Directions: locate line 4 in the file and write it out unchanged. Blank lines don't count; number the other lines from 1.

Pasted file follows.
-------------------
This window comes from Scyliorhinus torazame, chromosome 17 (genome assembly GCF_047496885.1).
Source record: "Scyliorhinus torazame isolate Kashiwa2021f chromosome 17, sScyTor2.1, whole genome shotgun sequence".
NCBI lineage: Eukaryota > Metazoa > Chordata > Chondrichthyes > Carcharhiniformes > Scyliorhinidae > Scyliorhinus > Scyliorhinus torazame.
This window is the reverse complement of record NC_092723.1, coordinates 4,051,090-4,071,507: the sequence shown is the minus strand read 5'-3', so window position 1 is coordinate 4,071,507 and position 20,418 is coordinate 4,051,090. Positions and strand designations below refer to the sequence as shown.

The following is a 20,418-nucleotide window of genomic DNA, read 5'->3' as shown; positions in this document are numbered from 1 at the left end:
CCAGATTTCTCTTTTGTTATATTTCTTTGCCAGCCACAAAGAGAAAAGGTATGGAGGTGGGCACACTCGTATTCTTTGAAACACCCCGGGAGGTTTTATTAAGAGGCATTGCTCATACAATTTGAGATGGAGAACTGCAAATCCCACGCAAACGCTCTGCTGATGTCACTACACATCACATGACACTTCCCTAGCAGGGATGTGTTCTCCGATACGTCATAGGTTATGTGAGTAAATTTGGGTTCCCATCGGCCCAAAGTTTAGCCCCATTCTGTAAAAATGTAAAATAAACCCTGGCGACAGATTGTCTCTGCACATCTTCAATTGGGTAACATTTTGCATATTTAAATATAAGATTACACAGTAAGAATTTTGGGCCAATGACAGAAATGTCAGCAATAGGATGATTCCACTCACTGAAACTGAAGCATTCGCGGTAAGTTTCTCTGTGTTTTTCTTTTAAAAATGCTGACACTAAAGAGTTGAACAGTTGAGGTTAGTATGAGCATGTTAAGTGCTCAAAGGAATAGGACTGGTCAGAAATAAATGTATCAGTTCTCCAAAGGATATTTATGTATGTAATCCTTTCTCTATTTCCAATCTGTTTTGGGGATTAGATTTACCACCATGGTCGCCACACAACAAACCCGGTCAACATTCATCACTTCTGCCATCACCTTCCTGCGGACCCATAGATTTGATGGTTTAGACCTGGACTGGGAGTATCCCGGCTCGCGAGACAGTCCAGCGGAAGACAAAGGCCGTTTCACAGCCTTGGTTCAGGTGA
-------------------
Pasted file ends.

This window is the reverse complement of record NC_092723.1, coordinates 4,051,090-4,071,507: the sequence shown is the minus strand read 5'-3', so window position 1 is coordinate 4,071,507 and position 20,418 is coordinate 4,051,090. Positions and strand designations below refer to the sequence as shown.